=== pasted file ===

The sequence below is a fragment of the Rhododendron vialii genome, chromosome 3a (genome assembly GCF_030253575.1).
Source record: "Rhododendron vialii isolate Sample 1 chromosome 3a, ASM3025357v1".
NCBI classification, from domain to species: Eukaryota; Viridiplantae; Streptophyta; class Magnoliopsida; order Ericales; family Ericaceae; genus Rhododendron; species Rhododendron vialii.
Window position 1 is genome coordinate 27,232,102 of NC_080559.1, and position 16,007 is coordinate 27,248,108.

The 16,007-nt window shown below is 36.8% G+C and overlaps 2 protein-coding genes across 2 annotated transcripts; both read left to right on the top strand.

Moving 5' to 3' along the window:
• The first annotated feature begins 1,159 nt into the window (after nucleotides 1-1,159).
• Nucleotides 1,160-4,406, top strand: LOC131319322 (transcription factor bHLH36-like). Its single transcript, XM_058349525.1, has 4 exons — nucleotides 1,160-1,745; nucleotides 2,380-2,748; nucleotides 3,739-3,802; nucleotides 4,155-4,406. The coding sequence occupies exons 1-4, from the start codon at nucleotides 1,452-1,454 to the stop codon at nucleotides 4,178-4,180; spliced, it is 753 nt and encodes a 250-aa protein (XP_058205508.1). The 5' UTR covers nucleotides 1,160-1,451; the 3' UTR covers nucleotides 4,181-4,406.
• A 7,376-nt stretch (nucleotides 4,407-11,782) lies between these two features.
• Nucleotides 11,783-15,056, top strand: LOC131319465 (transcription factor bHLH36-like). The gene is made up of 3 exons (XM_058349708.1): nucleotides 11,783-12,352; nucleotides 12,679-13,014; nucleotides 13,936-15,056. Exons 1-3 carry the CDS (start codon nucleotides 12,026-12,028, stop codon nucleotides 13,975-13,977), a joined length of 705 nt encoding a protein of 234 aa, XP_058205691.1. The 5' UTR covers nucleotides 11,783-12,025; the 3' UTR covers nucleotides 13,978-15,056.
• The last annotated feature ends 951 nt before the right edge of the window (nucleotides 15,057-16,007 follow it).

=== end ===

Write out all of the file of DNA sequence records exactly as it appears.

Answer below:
The sequence below is a fragment of the Rhododendron vialii genome, chromosome 3a (genome assembly GCF_030253575.1).
Source record: "Rhododendron vialii isolate Sample 1 chromosome 3a, ASM3025357v1".
NCBI classification, from domain to species: Eukaryota; Viridiplantae; Streptophyta; class Magnoliopsida; order Ericales; family Ericaceae; genus Rhododendron; species Rhododendron vialii.
Window position 1 is genome coordinate 27,232,102 of NC_080559.1, and position 16,007 is coordinate 27,248,108.

The 16,007-nt window shown below is 36.8% G+C and overlaps 2 protein-coding genes across 2 annotated transcripts; both read left to right on the top strand.

Moving 5' to 3' along the window:
• The first annotated feature begins 1,159 nt into the window (after nucleotides 1-1,159).
• Nucleotides 1,160-4,406, top strand: LOC131319322 (transcription factor bHLH36-like). Its single transcript, XM_058349525.1, has 4 exons — nucleotides 1,160-1,745; nucleotides 2,380-2,748; nucleotides 3,739-3,802; nucleotides 4,155-4,406. The coding sequence occupies exons 1-4, from the start codon at nucleotides 1,452-1,454 to the stop codon at nucleotides 4,178-4,180; spliced, it is 753 nt and encodes a 250-aa protein (XP_058205508.1). The 5' UTR covers nucleotides 1,160-1,451; the 3' UTR covers nucleotides 4,181-4,406.
• A 7,376-nt stretch (nucleotides 4,407-11,782) lies between these two features.
• Nucleotides 11,783-15,056, top strand: LOC131319465 (transcription factor bHLH36-like). The gene is made up of 3 exons (XM_058349708.1): nucleotides 11,783-12,352; nucleotides 12,679-13,014; nucleotides 13,936-15,056. Exons 1-3 carry the CDS (start codon nucleotides 12,026-12,028, stop codon nucleotides 13,975-13,977), a joined length of 705 nt encoding a protein of 234 aa, XP_058205691.1. The 5' UTR covers nucleotides 11,783-12,025; the 3' UTR covers nucleotides 13,978-15,056.
• The last annotated feature ends 951 nt before the right edge of the window (nucleotides 15,057-16,007 follow it).